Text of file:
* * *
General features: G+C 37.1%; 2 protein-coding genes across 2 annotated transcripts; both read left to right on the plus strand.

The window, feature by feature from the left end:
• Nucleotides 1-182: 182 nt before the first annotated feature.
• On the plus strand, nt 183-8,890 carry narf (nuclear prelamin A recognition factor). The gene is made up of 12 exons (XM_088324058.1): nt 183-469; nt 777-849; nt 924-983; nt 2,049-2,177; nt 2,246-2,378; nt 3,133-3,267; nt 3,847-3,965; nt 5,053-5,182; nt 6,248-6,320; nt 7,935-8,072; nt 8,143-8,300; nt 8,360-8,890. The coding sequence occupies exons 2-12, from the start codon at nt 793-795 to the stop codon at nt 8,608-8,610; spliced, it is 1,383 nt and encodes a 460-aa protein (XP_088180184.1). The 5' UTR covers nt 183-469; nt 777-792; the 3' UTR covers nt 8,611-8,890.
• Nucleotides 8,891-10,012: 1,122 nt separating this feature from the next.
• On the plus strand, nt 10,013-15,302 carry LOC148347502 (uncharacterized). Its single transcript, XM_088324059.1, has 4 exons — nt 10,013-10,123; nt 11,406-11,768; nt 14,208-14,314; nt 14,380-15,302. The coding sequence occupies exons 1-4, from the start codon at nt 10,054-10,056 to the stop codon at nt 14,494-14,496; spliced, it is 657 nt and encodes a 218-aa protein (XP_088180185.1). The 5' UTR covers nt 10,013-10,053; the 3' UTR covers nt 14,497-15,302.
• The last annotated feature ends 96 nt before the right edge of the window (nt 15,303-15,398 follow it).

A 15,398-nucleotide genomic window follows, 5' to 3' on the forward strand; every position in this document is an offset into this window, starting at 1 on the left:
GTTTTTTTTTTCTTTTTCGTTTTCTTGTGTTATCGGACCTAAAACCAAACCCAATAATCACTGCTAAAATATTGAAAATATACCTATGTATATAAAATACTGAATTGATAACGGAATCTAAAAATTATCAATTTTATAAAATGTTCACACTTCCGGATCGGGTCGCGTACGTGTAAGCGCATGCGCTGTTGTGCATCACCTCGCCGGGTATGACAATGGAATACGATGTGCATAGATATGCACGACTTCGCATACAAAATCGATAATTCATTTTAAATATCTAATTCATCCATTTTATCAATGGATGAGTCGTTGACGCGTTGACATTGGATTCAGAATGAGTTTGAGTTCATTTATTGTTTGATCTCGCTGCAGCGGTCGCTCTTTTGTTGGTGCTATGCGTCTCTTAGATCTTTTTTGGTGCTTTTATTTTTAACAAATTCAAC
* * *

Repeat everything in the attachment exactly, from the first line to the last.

General features: G+C 37.1%; 2 protein-coding genes across 2 annotated transcripts; both read left to right on the plus strand.

The window, feature by feature from the left end:
• Nucleotides 1-182: 182 nt before the first annotated feature.
• On the plus strand, nt 183-8,890 carry narf (nuclear prelamin A recognition factor). The gene is made up of 12 exons (XM_088324058.1): nt 183-469; nt 777-849; nt 924-983; nt 2,049-2,177; nt 2,246-2,378; nt 3,133-3,267; nt 3,847-3,965; nt 5,053-5,182; nt 6,248-6,320; nt 7,935-8,072; nt 8,143-8,300; nt 8,360-8,890. The coding sequence occupies exons 2-12, from the start codon at nt 793-795 to the stop codon at nt 8,608-8,610; spliced, it is 1,383 nt and encodes a 460-aa protein (XP_088180184.1). The 5' UTR covers nt 183-469; nt 777-792; the 3' UTR covers nt 8,611-8,890.
• Nucleotides 8,891-10,012: 1,122 nt separating this feature from the next.
• On the plus strand, nt 10,013-15,302 carry LOC148347502 (uncharacterized). Its single transcript, XM_088324059.1, has 4 exons — nt 10,013-10,123; nt 11,406-11,768; nt 14,208-14,314; nt 14,380-15,302. The coding sequence occupies exons 1-4, from the start codon at nt 10,054-10,056 to the stop codon at nt 14,494-14,496; spliced, it is 657 nt and encodes a 218-aa protein (XP_088180185.1). The 5' UTR covers nt 10,013-10,053; the 3' UTR covers nt 14,497-15,302.
• The last annotated feature ends 96 nt before the right edge of the window (nt 15,303-15,398 follow it).

A 15,398-nucleotide genomic window follows, 5' to 3' on the forward strand; every position in this document is an offset into this window, starting at 1 on the left:
GTTTTTTTTTTCTTTTTCGTTTTCTTGTGTTATCGGACCTAAAACCAAACCCAATAATCACTGCTAAAATATTGAAAATATACCTATGTATATAAAATACTGAATTGATAACGGAATCTAAAAATTATCAATTTTATAAAATGTTCACACTTCCGGATCGGGTCGCGTACGTGTAAGCGCATGCGCTGTTGTGCATCACCTCGCCGGGTATGACAATGGAATACGATGTGCATAGATATGCACGACTTCGCATACAAAATCGATAATTCATTTTAAATATCTAATTCATCCATTTTATCAATGGATGAGTCGTTGACGCGTTGACATTGGATTCAGAATGAGTTTGAGTTCATTTATTGTTTGATCTCGCTGCAGCGGTCGCTCTTTTGTTGGTGCTATGCGTCTCTTAGATCTTTTTTGGTGCTTTTATTTTTAACAAATTCAAC